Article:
What began as a way for Google to compete against Facebook's high profile Oculus Riftheadset, Sony's PlayStation VR and Samsung's Gear VR came to an end Tuesday, when the search giant admitted its Daydream VR program wasn't popular among consumers and would be ending.
Google's originalwas to let people take high-end like its Pixel line and . The phone screens would then be so close to people's eyes that in combination with VR apps, they'd trick these people's brains into believing they were in the computer-generated world. And the phone's processing chips .
The result would mean people who already own expensive phones could pay less than $100 for a VR headset.
"We saw a lot of potential in smartphone VR -- being able to use the smartphone you carry with you everywhere to power an immersive on-the-go experience," Google said in a statement earlier reported by VentureBeat. But over time we noticed some clear limitations constraining smartphone VR from being a viable long-term solution."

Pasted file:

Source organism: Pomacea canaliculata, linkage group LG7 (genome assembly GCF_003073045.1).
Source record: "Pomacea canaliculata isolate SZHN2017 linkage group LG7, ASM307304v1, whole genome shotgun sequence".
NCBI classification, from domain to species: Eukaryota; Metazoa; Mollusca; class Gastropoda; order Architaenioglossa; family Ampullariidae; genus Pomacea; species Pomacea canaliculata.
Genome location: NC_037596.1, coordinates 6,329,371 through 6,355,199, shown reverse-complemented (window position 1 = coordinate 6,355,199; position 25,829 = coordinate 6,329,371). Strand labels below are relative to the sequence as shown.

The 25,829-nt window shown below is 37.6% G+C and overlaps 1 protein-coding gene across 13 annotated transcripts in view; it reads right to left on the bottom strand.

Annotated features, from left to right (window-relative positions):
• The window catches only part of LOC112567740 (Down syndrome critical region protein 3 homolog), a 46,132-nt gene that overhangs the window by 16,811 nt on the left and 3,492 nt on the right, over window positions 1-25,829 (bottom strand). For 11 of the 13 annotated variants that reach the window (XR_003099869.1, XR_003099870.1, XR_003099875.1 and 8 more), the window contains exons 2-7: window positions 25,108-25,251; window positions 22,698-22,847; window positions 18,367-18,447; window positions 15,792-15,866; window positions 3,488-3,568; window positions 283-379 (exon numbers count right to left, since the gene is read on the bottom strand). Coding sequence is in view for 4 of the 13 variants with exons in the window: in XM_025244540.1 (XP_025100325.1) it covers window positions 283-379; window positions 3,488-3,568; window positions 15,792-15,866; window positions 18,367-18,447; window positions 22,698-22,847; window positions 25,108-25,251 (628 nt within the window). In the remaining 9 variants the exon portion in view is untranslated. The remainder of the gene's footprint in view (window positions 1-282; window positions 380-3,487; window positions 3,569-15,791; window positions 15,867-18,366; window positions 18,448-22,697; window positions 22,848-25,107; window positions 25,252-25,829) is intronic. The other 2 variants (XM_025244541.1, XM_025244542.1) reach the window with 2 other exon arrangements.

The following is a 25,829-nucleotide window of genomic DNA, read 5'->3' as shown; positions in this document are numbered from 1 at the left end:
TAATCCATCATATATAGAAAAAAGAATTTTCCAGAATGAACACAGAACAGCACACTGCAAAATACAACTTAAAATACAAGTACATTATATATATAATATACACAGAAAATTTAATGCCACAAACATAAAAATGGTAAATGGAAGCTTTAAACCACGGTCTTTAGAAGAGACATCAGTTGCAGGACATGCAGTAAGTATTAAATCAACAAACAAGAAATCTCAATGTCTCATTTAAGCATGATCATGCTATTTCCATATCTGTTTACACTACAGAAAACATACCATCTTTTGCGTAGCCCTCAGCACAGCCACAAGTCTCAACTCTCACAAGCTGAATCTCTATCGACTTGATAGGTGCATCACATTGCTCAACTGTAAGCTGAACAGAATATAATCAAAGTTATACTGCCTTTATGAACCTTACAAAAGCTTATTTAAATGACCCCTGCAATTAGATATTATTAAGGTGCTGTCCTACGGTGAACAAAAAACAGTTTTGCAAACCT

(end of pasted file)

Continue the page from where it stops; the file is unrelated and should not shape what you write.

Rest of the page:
Google's choice to discontinue its Daydream headsets effectively marks an unceremonious end for smartphone-powered VR headsets. Though the idea behind turning a phone into a VR headset made sense, and offered a cheap way for consumers to have their first experience with the technology, it just didn't catch on.
It wasn't for lack of trying though. Samsung as well was, offering a similar experience that was powered by Facebook's Oculus software and app store. Google also had its Cardboard headset, built with low-cost lenses and, yup, folded cardboard, making it and part of corporate goodie bags. Even The New York Times to subscribers in 2015 and 2016.
Not all low-cost VR is gone though. Google says its existing Daydream headsets will continue to work with older phones if you have them, and on its site Google still offers instructions on how to make a Cardboard viewer. Facebook also offers a low-power version of its headsets, called , for $199.
As for the future, Google said it plans to focus efforts on emerging augmented reality technology, which overlays computer images on the real world. It already offers, as well and other features for its Google Lens service.
CNET's Richard Nieva contributed to this report.